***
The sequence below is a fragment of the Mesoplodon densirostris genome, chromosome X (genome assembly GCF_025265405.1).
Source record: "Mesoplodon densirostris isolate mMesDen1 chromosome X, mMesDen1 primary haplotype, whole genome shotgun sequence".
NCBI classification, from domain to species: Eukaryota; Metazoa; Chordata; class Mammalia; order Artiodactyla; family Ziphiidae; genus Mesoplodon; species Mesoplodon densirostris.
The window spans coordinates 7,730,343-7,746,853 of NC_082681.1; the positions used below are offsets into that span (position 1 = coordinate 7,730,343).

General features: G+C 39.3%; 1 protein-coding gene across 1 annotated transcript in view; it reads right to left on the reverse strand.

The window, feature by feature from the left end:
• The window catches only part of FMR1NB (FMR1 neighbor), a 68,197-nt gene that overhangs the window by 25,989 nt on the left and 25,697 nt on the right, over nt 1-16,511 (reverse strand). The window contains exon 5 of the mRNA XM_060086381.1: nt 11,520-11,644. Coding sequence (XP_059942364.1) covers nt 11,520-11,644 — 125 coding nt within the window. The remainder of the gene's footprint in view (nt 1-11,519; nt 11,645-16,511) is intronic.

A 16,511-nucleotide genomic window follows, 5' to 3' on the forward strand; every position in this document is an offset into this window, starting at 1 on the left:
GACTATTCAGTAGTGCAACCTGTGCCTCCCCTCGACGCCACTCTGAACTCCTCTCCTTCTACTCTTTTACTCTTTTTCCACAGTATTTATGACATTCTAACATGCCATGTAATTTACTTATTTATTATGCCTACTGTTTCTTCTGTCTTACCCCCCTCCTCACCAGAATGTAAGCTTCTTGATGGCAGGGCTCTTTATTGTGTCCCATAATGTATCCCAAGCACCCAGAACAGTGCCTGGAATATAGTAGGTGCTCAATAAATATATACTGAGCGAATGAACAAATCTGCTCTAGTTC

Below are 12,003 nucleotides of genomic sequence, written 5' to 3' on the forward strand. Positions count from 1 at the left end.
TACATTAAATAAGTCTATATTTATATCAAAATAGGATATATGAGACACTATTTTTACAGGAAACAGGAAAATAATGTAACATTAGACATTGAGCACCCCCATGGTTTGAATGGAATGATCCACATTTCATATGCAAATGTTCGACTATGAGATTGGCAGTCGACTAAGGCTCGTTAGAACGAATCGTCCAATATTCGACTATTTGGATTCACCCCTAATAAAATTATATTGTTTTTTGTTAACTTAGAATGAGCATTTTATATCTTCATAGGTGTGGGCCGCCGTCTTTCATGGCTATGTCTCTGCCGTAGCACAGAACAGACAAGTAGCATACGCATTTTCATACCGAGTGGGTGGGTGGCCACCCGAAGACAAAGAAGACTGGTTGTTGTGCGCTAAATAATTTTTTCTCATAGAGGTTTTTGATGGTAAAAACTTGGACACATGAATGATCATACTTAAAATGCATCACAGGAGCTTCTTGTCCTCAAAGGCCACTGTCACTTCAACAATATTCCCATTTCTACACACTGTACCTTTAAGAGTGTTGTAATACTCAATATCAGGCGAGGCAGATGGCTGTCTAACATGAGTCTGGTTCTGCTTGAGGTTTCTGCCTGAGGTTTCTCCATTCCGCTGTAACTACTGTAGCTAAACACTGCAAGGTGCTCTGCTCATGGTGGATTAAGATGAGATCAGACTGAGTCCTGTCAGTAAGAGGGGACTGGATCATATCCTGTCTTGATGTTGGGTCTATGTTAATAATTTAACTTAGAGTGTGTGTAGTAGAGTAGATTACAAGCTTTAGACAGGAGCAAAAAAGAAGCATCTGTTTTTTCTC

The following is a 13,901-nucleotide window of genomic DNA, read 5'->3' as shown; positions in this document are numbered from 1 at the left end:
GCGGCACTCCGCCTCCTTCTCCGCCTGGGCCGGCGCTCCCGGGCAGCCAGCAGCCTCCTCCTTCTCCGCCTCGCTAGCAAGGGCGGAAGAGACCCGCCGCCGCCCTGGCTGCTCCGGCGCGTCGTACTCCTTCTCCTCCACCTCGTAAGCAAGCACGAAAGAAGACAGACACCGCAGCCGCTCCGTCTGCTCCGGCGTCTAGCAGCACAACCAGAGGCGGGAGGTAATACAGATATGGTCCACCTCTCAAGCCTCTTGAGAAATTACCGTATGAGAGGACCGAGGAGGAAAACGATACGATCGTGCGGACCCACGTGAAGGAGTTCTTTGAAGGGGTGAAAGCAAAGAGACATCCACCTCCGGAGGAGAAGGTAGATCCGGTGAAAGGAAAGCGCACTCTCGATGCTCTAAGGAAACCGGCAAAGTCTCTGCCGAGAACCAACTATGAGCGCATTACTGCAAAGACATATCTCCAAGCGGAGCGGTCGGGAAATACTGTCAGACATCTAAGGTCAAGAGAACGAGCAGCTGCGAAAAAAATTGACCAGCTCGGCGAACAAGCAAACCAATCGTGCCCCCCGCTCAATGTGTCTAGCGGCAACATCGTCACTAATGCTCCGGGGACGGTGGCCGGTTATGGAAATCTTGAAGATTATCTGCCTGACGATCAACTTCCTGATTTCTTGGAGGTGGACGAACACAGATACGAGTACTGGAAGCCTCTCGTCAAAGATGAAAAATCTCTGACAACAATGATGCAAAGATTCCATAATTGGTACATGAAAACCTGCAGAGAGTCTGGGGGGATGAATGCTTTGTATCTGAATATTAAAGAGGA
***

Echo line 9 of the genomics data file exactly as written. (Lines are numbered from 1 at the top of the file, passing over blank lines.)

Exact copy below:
GACTATTCAGTAGTGCAACCTGTGCCTCCCCTCGACGCCACTCTGAACTCCTCTCCTTCTACTCTTTTACTCTTTTTCCACAGTATTTATGACATTCTAACATGCCATGTAATTTACTTATTTATTATGCCTACTGTTTCTTCTGTCTTACCCCCCTCCTCACCAGAATGTAAGCTTCTTGATGGCAGGGCTCTTTATTGTGTCCCATAATGTATCCCAAGCACCCAGAACAGTGCCTGGAATATAGTAGGTGCTCAATAAATATATACTGAGCGAATGAACAAATCTGCTCTAGTTC